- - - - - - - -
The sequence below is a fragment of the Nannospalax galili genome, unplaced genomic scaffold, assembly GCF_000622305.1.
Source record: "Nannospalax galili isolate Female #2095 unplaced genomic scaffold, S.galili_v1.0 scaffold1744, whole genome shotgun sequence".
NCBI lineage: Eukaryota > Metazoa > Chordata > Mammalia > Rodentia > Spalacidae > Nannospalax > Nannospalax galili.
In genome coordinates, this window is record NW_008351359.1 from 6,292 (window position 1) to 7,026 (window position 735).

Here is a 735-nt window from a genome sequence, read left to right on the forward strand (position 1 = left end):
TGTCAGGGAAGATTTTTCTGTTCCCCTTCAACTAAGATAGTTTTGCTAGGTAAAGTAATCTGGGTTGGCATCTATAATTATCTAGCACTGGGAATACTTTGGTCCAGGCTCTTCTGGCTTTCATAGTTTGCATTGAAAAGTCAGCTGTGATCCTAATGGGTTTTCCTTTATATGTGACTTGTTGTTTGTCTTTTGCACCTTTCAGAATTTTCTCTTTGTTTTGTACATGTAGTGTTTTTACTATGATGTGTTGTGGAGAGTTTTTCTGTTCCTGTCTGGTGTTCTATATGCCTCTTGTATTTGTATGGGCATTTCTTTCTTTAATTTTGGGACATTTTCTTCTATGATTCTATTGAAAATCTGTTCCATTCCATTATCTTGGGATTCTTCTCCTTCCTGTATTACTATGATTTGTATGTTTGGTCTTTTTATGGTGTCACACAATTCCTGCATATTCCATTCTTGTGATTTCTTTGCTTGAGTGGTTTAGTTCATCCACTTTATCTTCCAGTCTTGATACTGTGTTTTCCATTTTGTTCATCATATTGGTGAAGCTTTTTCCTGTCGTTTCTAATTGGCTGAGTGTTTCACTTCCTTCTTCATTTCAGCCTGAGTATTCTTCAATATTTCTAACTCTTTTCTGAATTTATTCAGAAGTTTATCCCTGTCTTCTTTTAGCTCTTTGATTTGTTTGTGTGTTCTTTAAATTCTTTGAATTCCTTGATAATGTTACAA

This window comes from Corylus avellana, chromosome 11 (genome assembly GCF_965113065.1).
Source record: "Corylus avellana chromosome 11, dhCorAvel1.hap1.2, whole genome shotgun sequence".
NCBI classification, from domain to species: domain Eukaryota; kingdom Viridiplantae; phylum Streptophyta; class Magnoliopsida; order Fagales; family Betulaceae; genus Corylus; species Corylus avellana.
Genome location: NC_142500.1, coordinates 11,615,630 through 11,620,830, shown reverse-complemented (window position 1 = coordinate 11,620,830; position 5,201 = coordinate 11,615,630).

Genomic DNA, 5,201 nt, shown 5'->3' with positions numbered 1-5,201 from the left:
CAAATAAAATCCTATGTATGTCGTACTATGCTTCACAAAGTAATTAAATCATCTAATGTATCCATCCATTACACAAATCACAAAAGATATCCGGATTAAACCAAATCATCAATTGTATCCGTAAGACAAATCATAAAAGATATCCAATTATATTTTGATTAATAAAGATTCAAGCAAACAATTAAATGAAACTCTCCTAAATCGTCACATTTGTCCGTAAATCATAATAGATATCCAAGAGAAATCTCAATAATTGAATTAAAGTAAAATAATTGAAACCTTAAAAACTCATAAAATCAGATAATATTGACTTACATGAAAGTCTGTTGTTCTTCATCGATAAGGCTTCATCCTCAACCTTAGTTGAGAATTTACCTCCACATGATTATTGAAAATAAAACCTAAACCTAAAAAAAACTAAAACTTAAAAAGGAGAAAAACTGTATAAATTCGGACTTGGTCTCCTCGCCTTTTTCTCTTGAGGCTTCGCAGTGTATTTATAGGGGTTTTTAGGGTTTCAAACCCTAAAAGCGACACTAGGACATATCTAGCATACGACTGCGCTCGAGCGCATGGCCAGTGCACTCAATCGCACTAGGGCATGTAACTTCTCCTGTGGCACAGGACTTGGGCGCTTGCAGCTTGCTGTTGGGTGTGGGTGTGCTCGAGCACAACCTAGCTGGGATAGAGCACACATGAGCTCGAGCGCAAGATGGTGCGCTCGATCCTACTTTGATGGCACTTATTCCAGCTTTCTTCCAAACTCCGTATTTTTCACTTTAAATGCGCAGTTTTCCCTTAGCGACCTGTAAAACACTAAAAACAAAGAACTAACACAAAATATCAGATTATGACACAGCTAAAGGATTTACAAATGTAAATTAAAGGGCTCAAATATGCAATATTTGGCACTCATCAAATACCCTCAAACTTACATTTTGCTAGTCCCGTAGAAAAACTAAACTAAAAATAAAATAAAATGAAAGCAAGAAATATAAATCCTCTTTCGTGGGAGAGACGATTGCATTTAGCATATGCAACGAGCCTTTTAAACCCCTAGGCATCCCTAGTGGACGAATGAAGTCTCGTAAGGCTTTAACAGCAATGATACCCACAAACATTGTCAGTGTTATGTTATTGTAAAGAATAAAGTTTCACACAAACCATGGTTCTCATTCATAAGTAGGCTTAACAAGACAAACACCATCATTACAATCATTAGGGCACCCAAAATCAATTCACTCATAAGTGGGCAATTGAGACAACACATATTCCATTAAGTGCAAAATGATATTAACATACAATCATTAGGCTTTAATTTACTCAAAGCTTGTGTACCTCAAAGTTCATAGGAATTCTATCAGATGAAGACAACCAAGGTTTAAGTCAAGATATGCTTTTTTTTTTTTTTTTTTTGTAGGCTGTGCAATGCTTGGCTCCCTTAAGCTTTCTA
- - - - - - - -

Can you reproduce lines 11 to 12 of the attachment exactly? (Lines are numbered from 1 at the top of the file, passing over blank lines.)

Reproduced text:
Genomic DNA, 5,201 nt, shown 5'->3' with positions numbered 1-5,201 from the left:
CAAATAAAATCCTATGTATGTCGTACTATGCTTCACAAAGTAATTAAATCATCTAATGTATCCATCCATTACACAAATCACAAAAGATATCCGGATTAAACCAAATCATCAATTGTATCCGTAAGACAAATCATAAAAGATATCCAATTATATTTTGATTAATAAAGATTCAAGCAAACAATTAAATGAAACTCTCCTAAATCGTCACATTTGTCCGTAAATCATAATAGATATCCAAGAGAAATCTCAATAATTGAATTAAAGTAAAATAATTGAAACCTTAAAAACTCATAAAATCAGATAATATTGACTTACATGAAAGTCTGTTGTTCTTCATCGATAAGGCTTCATCCTCAACCTTAGTTGAGAATTTACCTCCACATGATTATTGAAAATAAAACCTAAACCTAAAAAAAACTAAAACTTAAAAAGGAGAAAAACTGTATAAATTCGGACTTGGTCTCCTCGCCTTTTTCTCTTGAGGCTTCGCAGTGTATTTATAGGGGTTTTTAGGGTTTCAAACCCTAAAAGCGACACTAGGACATATCTAGCATACGACTGCGCTCGAGCGCATGGCCAGTGCACTCAATCGCACTAGGGCATGTAACTTCTCCTGTGGCACAGGACTTGGGCGCTTGCAGCTTGCTGTTGGGTGTGGGTGTGCTCGAGCACAACCTAGCTGGGATAGAGCACACATGAGCTCGAGCGCAAGATGGTGCGCTCGATCCTACTTTGATGGCACTTATTCCAGCTTTCTTCCAAACTCCGTATTTTTCACTTTAAATGCGCAGTTTTCCCTTAGCGACCTGTAAAACACTAAAAACAAAGAACTAACACAAAATATCAGATTATGACACAGCTAAAGGATTTACAAATGTAAATTAAAGGGCTCAAATATGCAATATTTGGCACTCATCAAATACCCTCAAACTTACATTTTGCTAGTCCCGTAGAAAAACTAAACTAAAAATAAAATAAAATGAAAGCAAGAAATATAAATCCTCTTTCGTGGGAGAGACGATTGCATTTAGCATATGCAACGAGCCTTTTAAACCCCTAGGCATCCCTAGTGGACGAATGAAGTCTCGTAAGGCTTTAACAGCAATGATACCCACAAACATTGTCAGTGTTATGTTATTGTAAAGAATAAAGTTTCACACAAACCATGGTTCTCATTCATAAGTAGGCTTAACAAGACAAACACCATCATTACAATCATTAGGGCACCCAAAATCAATTCACTCATAAGTGGGCAATTGAGACAACACATATTCCATTAAGTGCAAAATGATATTAACATACAATCATTAGGCTTTAATTTACTCAAAGCTTGTGTACCTCAAAGTTCATAGGAATTCTATCAGATGAAGACAACCAAGGTTTAAGTCAAGATATGCTTTTTTTTTTTTTTTTTTTGTAGGCTGTGCAATGCTTGGCTCCCTTAAGCTTTCTA